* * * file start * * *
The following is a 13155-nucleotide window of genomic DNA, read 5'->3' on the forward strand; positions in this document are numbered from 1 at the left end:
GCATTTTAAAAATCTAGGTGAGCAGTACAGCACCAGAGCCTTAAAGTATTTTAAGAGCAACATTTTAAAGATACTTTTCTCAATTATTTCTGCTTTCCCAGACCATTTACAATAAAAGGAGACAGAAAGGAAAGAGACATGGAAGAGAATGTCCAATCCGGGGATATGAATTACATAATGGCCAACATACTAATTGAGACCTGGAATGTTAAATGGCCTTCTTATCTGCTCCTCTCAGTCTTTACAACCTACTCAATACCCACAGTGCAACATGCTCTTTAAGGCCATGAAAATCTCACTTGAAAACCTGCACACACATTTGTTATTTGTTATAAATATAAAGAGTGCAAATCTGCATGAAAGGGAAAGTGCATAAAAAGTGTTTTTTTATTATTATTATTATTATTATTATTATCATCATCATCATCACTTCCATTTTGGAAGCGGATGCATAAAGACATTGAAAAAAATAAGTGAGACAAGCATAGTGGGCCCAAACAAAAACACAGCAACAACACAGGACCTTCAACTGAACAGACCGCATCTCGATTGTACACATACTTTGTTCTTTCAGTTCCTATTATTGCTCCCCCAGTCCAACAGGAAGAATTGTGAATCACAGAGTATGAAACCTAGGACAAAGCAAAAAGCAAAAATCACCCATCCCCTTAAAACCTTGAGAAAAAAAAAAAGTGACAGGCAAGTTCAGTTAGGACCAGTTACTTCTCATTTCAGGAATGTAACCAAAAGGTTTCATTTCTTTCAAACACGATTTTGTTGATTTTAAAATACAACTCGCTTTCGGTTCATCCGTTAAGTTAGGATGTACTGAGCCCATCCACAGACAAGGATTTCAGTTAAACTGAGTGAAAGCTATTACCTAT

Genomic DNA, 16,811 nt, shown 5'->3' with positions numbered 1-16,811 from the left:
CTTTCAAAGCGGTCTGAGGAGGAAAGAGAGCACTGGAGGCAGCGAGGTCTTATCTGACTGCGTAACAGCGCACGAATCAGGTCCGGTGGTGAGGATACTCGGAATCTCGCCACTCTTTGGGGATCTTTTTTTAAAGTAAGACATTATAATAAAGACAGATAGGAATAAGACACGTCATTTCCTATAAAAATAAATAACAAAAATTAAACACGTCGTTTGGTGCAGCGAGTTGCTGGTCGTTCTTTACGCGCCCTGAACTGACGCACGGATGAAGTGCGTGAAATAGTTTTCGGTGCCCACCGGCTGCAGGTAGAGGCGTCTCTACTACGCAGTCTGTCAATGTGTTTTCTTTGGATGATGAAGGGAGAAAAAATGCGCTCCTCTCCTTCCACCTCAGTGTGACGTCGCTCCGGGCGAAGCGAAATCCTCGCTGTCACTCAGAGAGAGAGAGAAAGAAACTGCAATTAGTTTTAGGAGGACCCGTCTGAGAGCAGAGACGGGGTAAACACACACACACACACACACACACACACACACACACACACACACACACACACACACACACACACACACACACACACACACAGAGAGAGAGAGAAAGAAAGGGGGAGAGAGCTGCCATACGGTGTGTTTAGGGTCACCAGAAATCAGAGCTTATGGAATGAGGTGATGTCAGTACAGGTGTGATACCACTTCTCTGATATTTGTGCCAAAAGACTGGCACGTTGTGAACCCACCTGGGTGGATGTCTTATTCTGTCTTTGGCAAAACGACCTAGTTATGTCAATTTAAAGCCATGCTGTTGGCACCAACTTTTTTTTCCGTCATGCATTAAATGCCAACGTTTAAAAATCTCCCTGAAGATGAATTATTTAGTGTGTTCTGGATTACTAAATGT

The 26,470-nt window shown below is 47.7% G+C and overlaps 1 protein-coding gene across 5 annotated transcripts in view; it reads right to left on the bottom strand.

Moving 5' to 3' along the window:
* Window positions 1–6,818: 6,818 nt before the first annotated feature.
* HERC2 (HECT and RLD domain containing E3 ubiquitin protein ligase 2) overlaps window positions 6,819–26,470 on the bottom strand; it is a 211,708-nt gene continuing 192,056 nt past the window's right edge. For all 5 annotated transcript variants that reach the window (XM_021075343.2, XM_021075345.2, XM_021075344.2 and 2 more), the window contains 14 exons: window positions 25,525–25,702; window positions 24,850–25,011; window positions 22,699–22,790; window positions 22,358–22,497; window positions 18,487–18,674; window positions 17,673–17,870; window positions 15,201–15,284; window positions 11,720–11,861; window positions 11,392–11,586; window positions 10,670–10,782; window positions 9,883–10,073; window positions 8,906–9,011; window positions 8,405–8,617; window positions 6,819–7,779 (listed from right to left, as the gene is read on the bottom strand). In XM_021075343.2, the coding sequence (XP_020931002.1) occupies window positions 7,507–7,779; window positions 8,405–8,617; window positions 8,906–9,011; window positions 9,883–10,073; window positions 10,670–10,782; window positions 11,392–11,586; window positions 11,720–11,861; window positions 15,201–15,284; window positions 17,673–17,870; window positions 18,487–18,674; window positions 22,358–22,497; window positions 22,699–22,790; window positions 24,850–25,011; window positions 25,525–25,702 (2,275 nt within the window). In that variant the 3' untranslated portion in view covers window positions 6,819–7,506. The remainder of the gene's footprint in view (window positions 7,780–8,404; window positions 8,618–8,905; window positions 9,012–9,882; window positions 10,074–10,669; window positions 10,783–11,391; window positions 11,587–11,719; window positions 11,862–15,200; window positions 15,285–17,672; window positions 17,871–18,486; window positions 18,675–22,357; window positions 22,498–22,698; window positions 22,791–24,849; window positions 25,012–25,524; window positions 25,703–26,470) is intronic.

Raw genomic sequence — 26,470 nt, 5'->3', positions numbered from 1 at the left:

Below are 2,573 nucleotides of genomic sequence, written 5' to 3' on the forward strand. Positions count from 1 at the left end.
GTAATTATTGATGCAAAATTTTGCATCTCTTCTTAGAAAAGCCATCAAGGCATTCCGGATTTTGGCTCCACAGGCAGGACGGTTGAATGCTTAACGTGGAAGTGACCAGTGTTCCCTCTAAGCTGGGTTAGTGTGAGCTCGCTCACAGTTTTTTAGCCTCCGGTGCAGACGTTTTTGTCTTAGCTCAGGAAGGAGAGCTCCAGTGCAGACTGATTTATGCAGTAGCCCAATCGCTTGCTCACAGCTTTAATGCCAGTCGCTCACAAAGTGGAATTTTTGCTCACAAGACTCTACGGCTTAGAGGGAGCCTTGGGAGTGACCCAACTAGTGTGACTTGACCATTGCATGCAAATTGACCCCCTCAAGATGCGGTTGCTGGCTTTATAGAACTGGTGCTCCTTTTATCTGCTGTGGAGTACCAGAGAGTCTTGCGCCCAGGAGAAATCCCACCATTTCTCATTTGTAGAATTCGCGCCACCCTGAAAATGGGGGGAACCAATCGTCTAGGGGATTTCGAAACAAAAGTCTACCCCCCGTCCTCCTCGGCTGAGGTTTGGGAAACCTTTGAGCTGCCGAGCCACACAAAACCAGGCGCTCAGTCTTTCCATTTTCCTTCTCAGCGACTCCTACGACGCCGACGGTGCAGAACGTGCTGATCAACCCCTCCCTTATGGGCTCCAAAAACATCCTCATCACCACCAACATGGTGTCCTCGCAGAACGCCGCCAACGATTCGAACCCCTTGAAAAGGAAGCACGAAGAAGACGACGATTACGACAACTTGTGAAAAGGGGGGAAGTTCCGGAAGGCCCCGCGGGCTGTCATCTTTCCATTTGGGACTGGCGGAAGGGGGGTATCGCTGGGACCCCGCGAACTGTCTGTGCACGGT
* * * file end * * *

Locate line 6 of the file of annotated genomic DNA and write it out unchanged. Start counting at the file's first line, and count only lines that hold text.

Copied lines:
Moving 5' to 3' along the window: